Thanks to Texas and Ohio, it looks like Oregon will be in play in the Democratic presidential race.

The state's primary isn't until May 20, one of the last in the nation, and most political insiders assumed the fight between Sens. Hillary Clinton and Barack Obama would be decided long before then. But then Clinton won Tuesday in Texas and Ohio . And on Wednesday, both campaigns made it clear that Oregon was now firmly on their radar screen.

Josh Kardon, who is chairing the Clinton campaign in Oregon, said he spoke with Clinton's political director Wednesday morning.

"He confirmed that we are in play, and Hillary Clinton is going to run a vigorous campaign in Oregon," Kardon said.

Kardon serves as chief of staff to U.S. Sen. Ron Wyden, who is staying neutral in the primary for now. But other Oregon politicians have jumped into the race, including Rep. Earl Blumenauer, D-Portland, who will be overseeing the Obama campaign in Oregon.

"I am quite confident we will see the senator before the ballots go out," Blumenauer said. "I haven't seen anything like this since 1968, the last time that an Oregon presidential primary was that important."

Both campaigns must contend with Oregon's unique vote-by-mail system, which will put ballots in the hands of voters a full three weeks before the votes are tallied May 20.

Secretary of State Bill Bradbury, a Democrat, predicts voter turnout in Oregon will go "through the roof," mirroring patterns in other states. That expected spike should spill over to the other contested primaries on the May ballot, forcing those campaigns to spend more money and time on voter outreach.

Only registered Democrats will see Clinton and Obama's names show up on their primary ballots. Meredith Wood Smith, the chair of the Democratic Party of Oregon, said her organization would launch a drive to persuade nonaffiliated voters to register as Democrats so that they could vote in the contest.

At stake in the Oregon primary are 52 Democratic delegates. The state is also home to 12 so-called "superdelegates" who can vote for whomever they please at the Democratic convention in Denver in August.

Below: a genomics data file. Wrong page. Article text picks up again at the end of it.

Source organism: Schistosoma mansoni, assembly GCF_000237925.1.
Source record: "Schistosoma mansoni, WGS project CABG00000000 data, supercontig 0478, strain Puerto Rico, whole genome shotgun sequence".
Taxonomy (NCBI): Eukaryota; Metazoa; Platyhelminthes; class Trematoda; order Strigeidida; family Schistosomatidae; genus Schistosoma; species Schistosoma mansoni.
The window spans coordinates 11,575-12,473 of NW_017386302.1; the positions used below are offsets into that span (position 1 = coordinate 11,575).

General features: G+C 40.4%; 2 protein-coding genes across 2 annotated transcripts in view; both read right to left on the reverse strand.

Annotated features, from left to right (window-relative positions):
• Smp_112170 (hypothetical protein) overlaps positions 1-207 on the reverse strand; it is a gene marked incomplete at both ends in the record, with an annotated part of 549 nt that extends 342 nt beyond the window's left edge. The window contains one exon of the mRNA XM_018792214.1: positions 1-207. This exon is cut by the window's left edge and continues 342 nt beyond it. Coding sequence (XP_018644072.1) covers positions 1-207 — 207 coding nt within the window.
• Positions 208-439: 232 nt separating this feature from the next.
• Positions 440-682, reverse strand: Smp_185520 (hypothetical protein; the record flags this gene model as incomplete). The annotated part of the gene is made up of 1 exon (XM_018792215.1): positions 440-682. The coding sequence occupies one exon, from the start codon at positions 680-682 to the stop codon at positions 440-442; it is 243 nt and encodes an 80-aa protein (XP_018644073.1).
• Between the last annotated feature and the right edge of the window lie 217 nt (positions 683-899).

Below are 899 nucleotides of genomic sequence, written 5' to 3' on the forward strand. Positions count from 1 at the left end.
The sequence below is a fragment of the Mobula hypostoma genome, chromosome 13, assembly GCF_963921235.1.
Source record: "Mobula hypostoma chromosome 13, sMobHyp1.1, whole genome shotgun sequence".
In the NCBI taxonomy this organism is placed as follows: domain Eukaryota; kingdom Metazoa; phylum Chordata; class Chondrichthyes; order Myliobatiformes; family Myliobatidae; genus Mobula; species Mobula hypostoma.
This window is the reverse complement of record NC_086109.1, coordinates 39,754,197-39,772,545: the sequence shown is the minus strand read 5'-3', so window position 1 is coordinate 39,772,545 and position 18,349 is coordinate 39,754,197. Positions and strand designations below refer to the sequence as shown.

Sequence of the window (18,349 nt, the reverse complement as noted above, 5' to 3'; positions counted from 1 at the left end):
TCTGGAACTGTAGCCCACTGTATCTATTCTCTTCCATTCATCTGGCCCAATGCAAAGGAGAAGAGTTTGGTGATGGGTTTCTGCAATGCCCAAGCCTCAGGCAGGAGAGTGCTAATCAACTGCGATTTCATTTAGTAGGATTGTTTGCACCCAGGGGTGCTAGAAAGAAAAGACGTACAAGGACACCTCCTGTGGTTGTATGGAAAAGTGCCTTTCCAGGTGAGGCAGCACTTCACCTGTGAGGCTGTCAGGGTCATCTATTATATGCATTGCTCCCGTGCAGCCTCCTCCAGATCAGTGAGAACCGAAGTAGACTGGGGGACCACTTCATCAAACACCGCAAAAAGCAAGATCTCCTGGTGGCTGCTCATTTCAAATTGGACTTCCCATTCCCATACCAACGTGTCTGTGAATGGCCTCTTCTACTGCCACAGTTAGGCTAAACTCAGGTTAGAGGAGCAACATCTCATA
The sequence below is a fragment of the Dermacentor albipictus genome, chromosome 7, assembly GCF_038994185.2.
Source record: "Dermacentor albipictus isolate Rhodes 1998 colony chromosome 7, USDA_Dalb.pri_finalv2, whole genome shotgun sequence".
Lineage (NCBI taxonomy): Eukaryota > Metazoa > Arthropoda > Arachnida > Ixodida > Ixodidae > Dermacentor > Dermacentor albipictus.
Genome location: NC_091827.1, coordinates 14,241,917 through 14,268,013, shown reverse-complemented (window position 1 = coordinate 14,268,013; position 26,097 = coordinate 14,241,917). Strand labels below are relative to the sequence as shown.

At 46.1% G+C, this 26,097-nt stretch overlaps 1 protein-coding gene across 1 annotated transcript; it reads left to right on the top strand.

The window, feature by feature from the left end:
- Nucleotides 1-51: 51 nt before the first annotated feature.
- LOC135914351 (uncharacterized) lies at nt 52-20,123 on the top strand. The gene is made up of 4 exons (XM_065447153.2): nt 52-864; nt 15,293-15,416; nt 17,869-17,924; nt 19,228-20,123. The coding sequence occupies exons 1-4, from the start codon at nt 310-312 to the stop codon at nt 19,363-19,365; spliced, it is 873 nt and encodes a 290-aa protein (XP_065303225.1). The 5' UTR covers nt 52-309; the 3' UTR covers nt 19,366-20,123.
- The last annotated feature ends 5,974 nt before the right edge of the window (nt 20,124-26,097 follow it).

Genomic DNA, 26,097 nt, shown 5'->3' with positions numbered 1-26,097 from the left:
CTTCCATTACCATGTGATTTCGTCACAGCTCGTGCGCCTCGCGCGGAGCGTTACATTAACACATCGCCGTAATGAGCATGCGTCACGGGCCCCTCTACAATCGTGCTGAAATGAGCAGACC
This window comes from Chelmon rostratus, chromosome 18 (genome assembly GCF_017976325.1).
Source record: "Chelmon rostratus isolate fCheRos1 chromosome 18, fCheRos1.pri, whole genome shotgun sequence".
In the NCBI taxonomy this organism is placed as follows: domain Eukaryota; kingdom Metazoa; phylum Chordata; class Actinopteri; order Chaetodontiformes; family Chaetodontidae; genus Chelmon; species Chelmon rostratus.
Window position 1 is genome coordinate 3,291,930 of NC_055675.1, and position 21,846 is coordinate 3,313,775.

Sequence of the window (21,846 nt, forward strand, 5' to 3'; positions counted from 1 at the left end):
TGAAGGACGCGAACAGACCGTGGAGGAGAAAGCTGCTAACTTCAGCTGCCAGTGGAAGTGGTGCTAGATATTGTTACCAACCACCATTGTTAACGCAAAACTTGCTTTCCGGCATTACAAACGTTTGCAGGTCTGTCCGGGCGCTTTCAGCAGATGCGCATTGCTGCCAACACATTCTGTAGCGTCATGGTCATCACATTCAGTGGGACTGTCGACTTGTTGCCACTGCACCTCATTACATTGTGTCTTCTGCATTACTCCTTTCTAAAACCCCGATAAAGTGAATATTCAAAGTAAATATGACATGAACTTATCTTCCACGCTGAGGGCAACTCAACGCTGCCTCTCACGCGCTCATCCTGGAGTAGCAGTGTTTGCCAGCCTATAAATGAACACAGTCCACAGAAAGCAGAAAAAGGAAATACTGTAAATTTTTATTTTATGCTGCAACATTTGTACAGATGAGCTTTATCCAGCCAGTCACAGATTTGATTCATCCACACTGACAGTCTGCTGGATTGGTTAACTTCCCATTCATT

Including Blumenauer, just three of those delegates have endorsed a presidential candidate; the other two, Rep. Darlene Hooley and Gov. Ted Kulongoski, are siding with Clinton.

Kulongoski's support could be critical, Kardon said, especially after Ohio Gov. Ted Strickland was credited with giving Clinton a huge boost in his state.

But it's the Obama campaign that has raised more money in Oregon so far &

$592,767 to $268,593, according to the latest numbers from the Federal Election Commission. Obama also appears to have a more energized volunteer presence in Oregon; just last weekend, Blumenauer said, Oregon supporters organized 36 house parties across the state for their candidate.

Though some Democrats nationally have worried that Clinton and Obama are wasting valuable time and resources battling each other instead of the Republican candidate, Sen. John McCain, Bradbury said he thought the long primary was a blessing in plain sight.

"There will continue to be intense media attention on the Democratic candidates," Bradbury said. "It is sort of going to become for the next couple of months, 'John who?' That will serve us well, going into the fall."

Before Oregon, Clinton and Obama will battle it out in Wyoming, Mississippi, Pennsylvania, Indiana and West Virginia. The results of those contests could influence the Oregon vote, but current polling suggests Obama has the edge in the state.

"It is clear that Senator Clinton is going to need to come from behind in this state," Kardon said. "Oregonians have an open mind, they do their homework, and I believe they will give Sen. Clinton a chance to make her case."